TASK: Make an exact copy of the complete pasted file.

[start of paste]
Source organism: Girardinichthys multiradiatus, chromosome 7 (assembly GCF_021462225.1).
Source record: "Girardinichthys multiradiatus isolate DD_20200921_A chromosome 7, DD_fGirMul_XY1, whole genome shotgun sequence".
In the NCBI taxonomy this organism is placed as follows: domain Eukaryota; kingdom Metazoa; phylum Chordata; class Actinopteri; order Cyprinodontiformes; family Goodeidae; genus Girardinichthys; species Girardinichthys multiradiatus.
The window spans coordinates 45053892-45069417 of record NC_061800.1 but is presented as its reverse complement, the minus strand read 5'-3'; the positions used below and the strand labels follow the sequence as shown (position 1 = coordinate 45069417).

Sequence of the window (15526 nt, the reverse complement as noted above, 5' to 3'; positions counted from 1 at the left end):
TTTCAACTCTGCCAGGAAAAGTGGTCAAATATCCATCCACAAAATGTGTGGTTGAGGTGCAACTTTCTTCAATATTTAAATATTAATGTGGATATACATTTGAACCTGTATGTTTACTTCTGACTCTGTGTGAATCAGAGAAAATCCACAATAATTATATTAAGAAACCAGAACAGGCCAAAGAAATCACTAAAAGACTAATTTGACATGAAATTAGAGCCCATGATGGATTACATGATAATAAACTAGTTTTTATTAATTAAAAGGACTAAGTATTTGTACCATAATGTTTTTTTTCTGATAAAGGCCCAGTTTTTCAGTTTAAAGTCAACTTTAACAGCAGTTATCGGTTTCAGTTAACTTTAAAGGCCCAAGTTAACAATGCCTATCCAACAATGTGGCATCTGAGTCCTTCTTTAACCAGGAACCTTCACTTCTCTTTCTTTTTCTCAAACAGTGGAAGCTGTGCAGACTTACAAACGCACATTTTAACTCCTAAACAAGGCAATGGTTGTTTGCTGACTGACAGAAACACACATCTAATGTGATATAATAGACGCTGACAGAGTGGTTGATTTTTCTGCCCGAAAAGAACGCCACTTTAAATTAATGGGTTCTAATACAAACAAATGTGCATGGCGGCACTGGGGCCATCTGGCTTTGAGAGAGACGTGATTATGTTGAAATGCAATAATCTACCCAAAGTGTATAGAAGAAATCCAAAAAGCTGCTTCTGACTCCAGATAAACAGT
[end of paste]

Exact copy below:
Source organism: Girardinichthys multiradiatus, chromosome 7 (assembly GCF_021462225.1).
Source record: "Girardinichthys multiradiatus isolate DD_20200921_A chromosome 7, DD_fGirMul_XY1, whole genome shotgun sequence".
In the NCBI taxonomy this organism is placed as follows: domain Eukaryota; kingdom Metazoa; phylum Chordata; class Actinopteri; order Cyprinodontiformes; family Goodeidae; genus Girardinichthys; species Girardinichthys multiradiatus.
The window spans coordinates 45053892-45069417 of record NC_061800.1 but is presented as its reverse complement, the minus strand read 5'-3'; the positions used below and the strand labels follow the sequence as shown (position 1 = coordinate 45069417).

Sequence of the window (15526 nt, the reverse complement as noted above, 5' to 3'; positions counted from 1 at the left end):
TTTCAACTCTGCCAGGAAAAGTGGTCAAATATCCATCCACAAAATGTGTGGTTGAGGTGCAACTTTCTTCAATATTTAAATATTAATGTGGATATACATTTGAACCTGTATGTTTACTTCTGACTCTGTGTGAATCAGAGAAAATCCACAATAATTATATTAAGAAACCAGAACAGGCCAAAGAAATCACTAAAAGACTAATTTGACATGAAATTAGAGCCCATGATGGATTACATGATAATAAACTAGTTTTTATTAATTAAAAGGACTAAGTATTTGTACCATAATGTTTTTTTTCTGATAAAGGCCCAGTTTTTCAGTTTAAAGTCAACTTTAACAGCAGTTATCGGTTTCAGTTAACTTTAAAGGCCCAAGTTAACAATGCCTATCCAACAATGTGGCATCTGAGTCCTTCTTTAACCAGGAACCTTCACTTCTCTTTCTTTTTCTCAAACAGTGGAAGCTGTGCAGACTTACAAACGCACATTTTAACTCCTAAACAAGGCAATGGTTGTTTGCTGACTGACAGAAACACACATCTAATGTGATATAATAGACGCTGACAGAGTGGTTGATTTTTCTGCCCGAAAAGAACGCCACTTTAAATTAATGGGTTCTAATACAAACAAATGTGCATGGCGGCACTGGGGCCATCTGGCTTTGAGAGAGACGTGATTATGTTGAAATGCAATAATCTACCCAAAGTGTATAGAAGAAATCCAAAAAGCTGCTTCTGACTCCAGATAAACAGT